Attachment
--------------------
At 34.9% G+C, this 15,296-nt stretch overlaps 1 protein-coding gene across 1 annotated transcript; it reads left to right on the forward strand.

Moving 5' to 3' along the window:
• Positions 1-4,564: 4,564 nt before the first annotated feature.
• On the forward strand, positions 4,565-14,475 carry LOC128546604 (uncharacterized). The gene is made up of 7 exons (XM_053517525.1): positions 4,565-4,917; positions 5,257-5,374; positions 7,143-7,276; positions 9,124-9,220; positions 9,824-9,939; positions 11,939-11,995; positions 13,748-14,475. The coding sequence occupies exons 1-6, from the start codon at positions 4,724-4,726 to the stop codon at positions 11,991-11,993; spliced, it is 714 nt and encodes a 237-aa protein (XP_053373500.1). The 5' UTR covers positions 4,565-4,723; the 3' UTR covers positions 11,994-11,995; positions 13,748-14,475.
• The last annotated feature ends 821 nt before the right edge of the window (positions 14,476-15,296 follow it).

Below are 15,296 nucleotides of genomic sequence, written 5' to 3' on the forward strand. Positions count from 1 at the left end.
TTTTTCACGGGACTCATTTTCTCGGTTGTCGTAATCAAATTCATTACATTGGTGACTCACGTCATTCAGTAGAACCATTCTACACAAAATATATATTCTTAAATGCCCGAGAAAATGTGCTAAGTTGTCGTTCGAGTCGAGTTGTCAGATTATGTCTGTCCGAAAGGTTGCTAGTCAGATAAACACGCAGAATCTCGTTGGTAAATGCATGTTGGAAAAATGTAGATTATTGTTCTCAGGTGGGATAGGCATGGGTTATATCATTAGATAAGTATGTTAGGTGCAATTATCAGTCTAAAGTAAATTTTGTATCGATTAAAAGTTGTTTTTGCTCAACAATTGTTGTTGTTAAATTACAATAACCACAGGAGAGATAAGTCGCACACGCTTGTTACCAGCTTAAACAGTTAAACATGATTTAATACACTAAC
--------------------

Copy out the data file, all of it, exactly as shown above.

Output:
At 34.9% G+C, this 15,296-nt stretch overlaps 1 protein-coding gene across 1 annotated transcript; it reads left to right on the forward strand.

Moving 5' to 3' along the window:
• Positions 1-4,564: 4,564 nt before the first annotated feature.
• On the forward strand, positions 4,565-14,475 carry LOC128546604 (uncharacterized). The gene is made up of 7 exons (XM_053517525.1): positions 4,565-4,917; positions 5,257-5,374; positions 7,143-7,276; positions 9,124-9,220; positions 9,824-9,939; positions 11,939-11,995; positions 13,748-14,475. The coding sequence occupies exons 1-6, from the start codon at positions 4,724-4,726 to the stop codon at positions 11,991-11,993; spliced, it is 714 nt and encodes a 237-aa protein (XP_053373500.1). The 5' UTR covers positions 4,565-4,723; the 3' UTR covers positions 11,994-11,995; positions 13,748-14,475.
• The last annotated feature ends 821 nt before the right edge of the window (positions 14,476-15,296 follow it).

Below are 15,296 nucleotides of genomic sequence, written 5' to 3' on the forward strand. Positions count from 1 at the left end.
TTTTTCACGGGACTCATTTTCTCGGTTGTCGTAATCAAATTCATTACATTGGTGACTCACGTCATTCAGTAGAACCATTCTACACAAAATATATATTCTTAAATGCCCGAGAAAATGTGCTAAGTTGTCGTTCGAGTCGAGTTGTCAGATTATGTCTGTCCGAAAGGTTGCTAGTCAGATAAACACGCAGAATCTCGTTGGTAAATGCATGTTGGAAAAATGTAGATTATTGTTCTCAGGTGGGATAGGCATGGGTTATATCATTAGATAAGTATGTTAGGTGCAATTATCAGTCTAAAGTAAATTTTGTATCGATTAAAAGTTGTTTTTGCTCAACAATTGTTGTTGTTAAATTACAATAACCACAGGAGAGATAAGTCGCACACGCTTGTTACCAGCTTAAACAGTTAAACATGATTTAATACACTAAC